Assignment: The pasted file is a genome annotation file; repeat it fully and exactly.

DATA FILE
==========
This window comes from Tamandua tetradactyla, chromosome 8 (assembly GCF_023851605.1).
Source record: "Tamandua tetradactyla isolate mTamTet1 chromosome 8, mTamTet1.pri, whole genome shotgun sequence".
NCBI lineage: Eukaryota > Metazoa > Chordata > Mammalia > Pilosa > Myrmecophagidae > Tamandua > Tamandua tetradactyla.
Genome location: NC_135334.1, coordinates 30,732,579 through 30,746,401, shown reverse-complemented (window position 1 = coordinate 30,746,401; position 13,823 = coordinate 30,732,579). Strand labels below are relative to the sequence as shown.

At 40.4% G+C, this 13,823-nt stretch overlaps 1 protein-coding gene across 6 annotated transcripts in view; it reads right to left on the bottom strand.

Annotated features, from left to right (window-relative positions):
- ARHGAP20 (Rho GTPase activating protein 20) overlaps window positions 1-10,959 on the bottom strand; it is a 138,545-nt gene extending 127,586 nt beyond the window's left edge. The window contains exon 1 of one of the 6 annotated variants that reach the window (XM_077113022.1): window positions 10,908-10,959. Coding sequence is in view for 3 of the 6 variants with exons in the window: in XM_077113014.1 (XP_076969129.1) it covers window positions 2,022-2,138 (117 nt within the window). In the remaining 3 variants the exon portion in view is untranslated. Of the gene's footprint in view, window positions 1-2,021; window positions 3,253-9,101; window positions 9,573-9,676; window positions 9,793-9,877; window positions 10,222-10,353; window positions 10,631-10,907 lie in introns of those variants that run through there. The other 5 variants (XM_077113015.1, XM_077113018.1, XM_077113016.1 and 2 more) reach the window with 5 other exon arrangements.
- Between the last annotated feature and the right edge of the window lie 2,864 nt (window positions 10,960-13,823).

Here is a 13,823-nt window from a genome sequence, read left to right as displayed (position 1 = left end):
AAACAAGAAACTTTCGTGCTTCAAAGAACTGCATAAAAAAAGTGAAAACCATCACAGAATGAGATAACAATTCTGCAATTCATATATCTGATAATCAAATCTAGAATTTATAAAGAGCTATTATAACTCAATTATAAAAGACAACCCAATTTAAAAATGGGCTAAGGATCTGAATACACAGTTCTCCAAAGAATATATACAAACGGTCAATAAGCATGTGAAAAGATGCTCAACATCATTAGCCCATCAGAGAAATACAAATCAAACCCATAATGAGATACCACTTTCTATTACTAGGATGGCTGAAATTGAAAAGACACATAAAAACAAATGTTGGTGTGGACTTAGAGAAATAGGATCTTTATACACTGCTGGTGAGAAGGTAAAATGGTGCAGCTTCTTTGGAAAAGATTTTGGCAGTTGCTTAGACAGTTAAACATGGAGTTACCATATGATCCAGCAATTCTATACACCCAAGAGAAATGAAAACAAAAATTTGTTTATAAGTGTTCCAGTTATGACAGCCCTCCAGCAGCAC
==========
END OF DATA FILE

This window comes from Tamandua tetradactyla, chromosome 8 (assembly GCF_023851605.1).
Source record: "Tamandua tetradactyla isolate mTamTet1 chromosome 8, mTamTet1.pri, whole genome shotgun sequence".
NCBI lineage: Eukaryota > Metazoa > Chordata > Mammalia > Pilosa > Myrmecophagidae > Tamandua > Tamandua tetradactyla.
Genome location: NC_135334.1, coordinates 30,732,579 through 30,746,401, shown reverse-complemented (window position 1 = coordinate 30,746,401; position 13,823 = coordinate 30,732,579). Strand labels below are relative to the sequence as shown.

At 40.4% G+C, this 13,823-nt stretch overlaps 1 protein-coding gene across 6 annotated transcripts in view; it reads right to left on the bottom strand.

Annotated features, from left to right (window-relative positions):
- ARHGAP20 (Rho GTPase activating protein 20) overlaps window positions 1-10,959 on the bottom strand; it is a 138,545-nt gene extending 127,586 nt beyond the window's left edge. The window contains exon 1 of one of the 6 annotated variants that reach the window (XM_077113022.1): window positions 10,908-10,959. Coding sequence is in view for 3 of the 6 variants with exons in the window: in XM_077113014.1 (XP_076969129.1) it covers window positions 2,022-2,138 (117 nt within the window). In the remaining 3 variants the exon portion in view is untranslated. Of the gene's footprint in view, window positions 1-2,021; window positions 3,253-9,101; window positions 9,573-9,676; window positions 9,793-9,877; window positions 10,222-10,353; window positions 10,631-10,907 lie in introns of those variants that run through there. The other 5 variants (XM_077113015.1, XM_077113018.1, XM_077113016.1 and 2 more) reach the window with 5 other exon arrangements.
- Between the last annotated feature and the right edge of the window lie 2,864 nt (window positions 10,960-13,823).

Here is a 13,823-nt window from a genome sequence, read left to right as displayed (position 1 = left end):
AAACAAGAAACTTTCGTGCTTCAAAGAACTGCATAAAAAAAGTGAAAACCATCACAGAATGAGATAACAATTCTGCAATTCATATATCTGATAATCAAATCTAGAATTTATAAAGAGCTATTATAACTCAATTATAAAAGACAACCCAATTTAAAAATGGGCTAAGGATCTGAATACACAGTTCTCCAAAGAATATATACAAACGGTCAATAAGCATGTGAAAAGATGCTCAACATCATTAGCCCATCAGAGAAATACAAATCAAACCCATAATGAGATACCACTTTCTATTACTAGGATGGCTGAAATTGAAAAGACACATAAAAACAAATGTTGGTGTGGACTTAGAGAAATAGGATCTTTATACACTGCTGGTGAGAAGGTAAAATGGTGCAGCTTCTTTGGAAAAGATTTTGGCAGTTGCTTAGACAGTTAAACATGGAGTTACCATATGATCCAGCAATTCTATACACCCAAGAGAAATGAAAACAAAAATTTGTTTATAAGTGTTCCAGTTATGACAGCCCTCCAGCAGCAC